Stress at work
Don't give up - we can tackle stress! Find out how.
Stress, stigma and solutions
Following the success of our March mental health workshop with Alan Bradshaw of Work-Life Solutions, we are delighted to bring you Alan's 10 Best Tools for Preventing Stress at Work.
We particularly like the way Alan looks at stress through the following four key areas as this helps consider the stage an organisation may have reached in stress management:
- Awareness – the level of management awareness about work-related stress and the associated risks
- Preventing stress – management actions, skills and behaviours known to help prevent stress at work
- Monitoring stress – actions that enable early identification of stress problems at work
- Responding to stress problems – how managers respond once stress problems have been identified
A link to the presentations from the event is provided at the bottom of this page under 'stress resources'. Click here for our overview of Prospect work on stress and stigma.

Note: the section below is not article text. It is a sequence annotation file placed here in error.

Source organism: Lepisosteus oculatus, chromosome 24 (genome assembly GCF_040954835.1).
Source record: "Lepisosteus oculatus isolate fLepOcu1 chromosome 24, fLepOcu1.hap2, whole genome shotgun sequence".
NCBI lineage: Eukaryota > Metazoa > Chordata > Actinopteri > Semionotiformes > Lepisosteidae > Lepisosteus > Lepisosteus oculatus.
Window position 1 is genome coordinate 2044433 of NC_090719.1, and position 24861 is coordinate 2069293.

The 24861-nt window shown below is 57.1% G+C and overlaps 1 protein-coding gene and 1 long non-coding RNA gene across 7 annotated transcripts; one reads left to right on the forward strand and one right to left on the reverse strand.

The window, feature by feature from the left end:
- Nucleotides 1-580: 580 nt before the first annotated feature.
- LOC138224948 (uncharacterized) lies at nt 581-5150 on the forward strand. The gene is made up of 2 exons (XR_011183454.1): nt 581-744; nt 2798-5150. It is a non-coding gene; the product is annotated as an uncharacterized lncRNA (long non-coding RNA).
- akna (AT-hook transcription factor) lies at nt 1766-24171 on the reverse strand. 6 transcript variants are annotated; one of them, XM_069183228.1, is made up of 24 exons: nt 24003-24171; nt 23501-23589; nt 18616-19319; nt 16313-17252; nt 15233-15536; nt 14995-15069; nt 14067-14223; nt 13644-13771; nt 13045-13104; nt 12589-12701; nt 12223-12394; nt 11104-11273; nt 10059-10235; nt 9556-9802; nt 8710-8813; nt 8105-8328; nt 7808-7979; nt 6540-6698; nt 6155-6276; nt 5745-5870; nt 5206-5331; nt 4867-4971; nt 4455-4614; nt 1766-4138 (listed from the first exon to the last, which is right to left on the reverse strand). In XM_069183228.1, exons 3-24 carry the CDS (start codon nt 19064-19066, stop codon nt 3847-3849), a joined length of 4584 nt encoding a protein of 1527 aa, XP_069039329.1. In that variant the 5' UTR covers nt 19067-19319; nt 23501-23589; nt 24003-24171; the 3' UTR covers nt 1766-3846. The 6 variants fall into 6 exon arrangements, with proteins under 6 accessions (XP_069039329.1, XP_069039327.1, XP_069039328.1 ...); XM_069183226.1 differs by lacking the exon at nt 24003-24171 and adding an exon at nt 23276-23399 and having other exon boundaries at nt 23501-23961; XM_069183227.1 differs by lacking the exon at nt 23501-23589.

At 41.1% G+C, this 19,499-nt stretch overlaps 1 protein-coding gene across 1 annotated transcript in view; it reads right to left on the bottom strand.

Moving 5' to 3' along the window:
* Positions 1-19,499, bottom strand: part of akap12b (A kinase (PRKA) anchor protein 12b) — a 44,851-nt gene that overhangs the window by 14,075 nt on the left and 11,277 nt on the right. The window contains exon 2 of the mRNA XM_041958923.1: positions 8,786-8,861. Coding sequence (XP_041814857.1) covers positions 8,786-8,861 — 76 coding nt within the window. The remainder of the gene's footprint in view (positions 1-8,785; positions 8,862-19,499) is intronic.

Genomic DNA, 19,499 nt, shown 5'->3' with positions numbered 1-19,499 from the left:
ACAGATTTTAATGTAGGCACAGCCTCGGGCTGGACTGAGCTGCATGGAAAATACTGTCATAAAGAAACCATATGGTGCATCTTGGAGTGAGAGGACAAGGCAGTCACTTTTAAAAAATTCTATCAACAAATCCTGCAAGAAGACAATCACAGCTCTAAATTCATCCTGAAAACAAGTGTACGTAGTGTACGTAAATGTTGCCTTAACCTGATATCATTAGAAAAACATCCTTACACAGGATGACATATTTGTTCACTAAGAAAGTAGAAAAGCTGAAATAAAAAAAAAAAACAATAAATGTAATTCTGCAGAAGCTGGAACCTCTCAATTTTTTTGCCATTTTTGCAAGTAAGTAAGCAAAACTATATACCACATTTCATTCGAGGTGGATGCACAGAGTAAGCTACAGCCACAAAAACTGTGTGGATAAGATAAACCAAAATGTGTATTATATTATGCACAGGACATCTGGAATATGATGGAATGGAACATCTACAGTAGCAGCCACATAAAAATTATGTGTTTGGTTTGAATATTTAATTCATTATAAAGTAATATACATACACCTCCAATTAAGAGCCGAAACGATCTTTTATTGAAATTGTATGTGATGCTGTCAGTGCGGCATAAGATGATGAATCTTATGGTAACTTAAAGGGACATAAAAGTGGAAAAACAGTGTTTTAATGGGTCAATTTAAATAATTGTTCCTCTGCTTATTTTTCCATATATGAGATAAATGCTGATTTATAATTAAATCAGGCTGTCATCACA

Click the poster picture or here to download our stress, stigma, solutions poster to display in your workplace.
Key information, resources and action you can take
- what is stress?
- why is it such a big issue?
- how do we tackle work-related stress?
- what are the stress management standards?
- implementing the stress management standards approach
- what can I do as a Prospect rep?
- my physical and mental health
- stress personal injury claims
- stress training for Prospect reps
- stress - additional resources
The HSE defines it as “the adverse reaction people have to excessive pressure or other types of demand placed on them.” People experience stress when they perceive an imbalance between the demands made of them and the resources they have available to cope with those demands.
There is a clear distinction between pressure, which can create a ‘buzz’ and be a motivator, and stress, which becomes a risk to safety and health when it is protracted. This is because stress is associated with mental and physcial ill-health including depression, anxiety and heart disease. Stress can also lead to people making mistakes (human error), with an increased likelihood of accidents.